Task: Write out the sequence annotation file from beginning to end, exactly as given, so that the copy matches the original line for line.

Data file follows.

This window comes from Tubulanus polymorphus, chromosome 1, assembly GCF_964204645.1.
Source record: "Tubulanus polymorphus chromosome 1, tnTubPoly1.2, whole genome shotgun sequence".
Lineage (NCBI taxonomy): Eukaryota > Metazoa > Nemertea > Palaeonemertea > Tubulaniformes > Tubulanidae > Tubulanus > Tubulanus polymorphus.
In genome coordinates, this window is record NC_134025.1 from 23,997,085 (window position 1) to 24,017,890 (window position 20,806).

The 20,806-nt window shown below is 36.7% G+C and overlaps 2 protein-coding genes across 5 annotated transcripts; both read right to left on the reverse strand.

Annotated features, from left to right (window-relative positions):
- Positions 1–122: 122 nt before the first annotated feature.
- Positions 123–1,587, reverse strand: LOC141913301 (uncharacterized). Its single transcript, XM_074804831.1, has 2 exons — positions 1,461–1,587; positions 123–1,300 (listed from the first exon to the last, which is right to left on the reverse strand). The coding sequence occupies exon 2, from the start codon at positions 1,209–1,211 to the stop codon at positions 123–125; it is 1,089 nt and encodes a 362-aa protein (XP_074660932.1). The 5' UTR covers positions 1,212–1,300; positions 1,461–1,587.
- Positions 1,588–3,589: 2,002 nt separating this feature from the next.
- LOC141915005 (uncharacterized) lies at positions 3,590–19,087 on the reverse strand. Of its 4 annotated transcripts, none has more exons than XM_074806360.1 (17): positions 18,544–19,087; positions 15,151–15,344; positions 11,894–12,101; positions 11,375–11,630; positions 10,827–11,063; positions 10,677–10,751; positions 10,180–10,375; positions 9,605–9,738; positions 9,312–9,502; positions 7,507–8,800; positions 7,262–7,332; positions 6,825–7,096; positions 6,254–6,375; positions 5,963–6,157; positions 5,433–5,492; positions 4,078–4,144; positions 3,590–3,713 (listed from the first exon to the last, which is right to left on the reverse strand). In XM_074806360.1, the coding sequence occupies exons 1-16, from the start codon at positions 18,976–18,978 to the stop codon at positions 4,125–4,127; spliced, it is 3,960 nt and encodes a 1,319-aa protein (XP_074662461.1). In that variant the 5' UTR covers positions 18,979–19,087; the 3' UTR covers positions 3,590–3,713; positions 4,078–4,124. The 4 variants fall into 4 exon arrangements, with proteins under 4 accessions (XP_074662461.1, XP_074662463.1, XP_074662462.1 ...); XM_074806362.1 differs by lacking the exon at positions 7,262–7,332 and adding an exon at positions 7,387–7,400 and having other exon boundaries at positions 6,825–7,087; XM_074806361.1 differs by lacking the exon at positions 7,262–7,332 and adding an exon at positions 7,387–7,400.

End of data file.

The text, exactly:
This window comes from Tubulanus polymorphus, chromosome 1, assembly GCF_964204645.1.
Source record: "Tubulanus polymorphus chromosome 1, tnTubPoly1.2, whole genome shotgun sequence".
Lineage (NCBI taxonomy): Eukaryota > Metazoa > Nemertea > Palaeonemertea > Tubulaniformes > Tubulanidae > Tubulanus > Tubulanus polymorphus.
In genome coordinates, this window is record NC_134025.1 from 23,997,085 (window position 1) to 24,017,890 (window position 20,806).

The 20,806-nt window shown below is 36.7% G+C and overlaps 2 protein-coding genes across 5 annotated transcripts; both read right to left on the reverse strand.

Annotated features, from left to right (window-relative positions):
- Positions 1–122: 122 nt before the first annotated feature.
- Positions 123–1,587, reverse strand: LOC141913301 (uncharacterized). Its single transcript, XM_074804831.1, has 2 exons — positions 1,461–1,587; positions 123–1,300 (listed from the first exon to the last, which is right to left on the reverse strand). The coding sequence occupies exon 2, from the start codon at positions 1,209–1,211 to the stop codon at positions 123–125; it is 1,089 nt and encodes a 362-aa protein (XP_074660932.1). The 5' UTR covers positions 1,212–1,300; positions 1,461–1,587.
- Positions 1,588–3,589: 2,002 nt separating this feature from the next.
- LOC141915005 (uncharacterized) lies at positions 3,590–19,087 on the reverse strand. Of its 4 annotated transcripts, none has more exons than XM_074806360.1 (17): positions 18,544–19,087; positions 15,151–15,344; positions 11,894–12,101; positions 11,375–11,630; positions 10,827–11,063; positions 10,677–10,751; positions 10,180–10,375; positions 9,605–9,738; positions 9,312–9,502; positions 7,507–8,800; positions 7,262–7,332; positions 6,825–7,096; positions 6,254–6,375; positions 5,963–6,157; positions 5,433–5,492; positions 4,078–4,144; positions 3,590–3,713 (listed from the first exon to the last, which is right to left on the reverse strand). In XM_074806360.1, the coding sequence occupies exons 1-16, from the start codon at positions 18,976–18,978 to the stop codon at positions 4,125–4,127; spliced, it is 3,960 nt and encodes a 1,319-aa protein (XP_074662461.1). In that variant the 5' UTR covers positions 18,979–19,087; the 3' UTR covers positions 3,590–3,713; positions 4,078–4,124. The 4 variants fall into 4 exon arrangements, with proteins under 4 accessions (XP_074662461.1, XP_074662463.1, XP_074662462.1 ...); XM_074806362.1 differs by lacking the exon at positions 7,262–7,332 and adding an exon at positions 7,387–7,400 and having other exon boundaries at positions 6,825–7,087; XM_074806361.1 differs by lacking the exon at positions 7,262–7,332 and adding an exon at positions 7,387–7,400.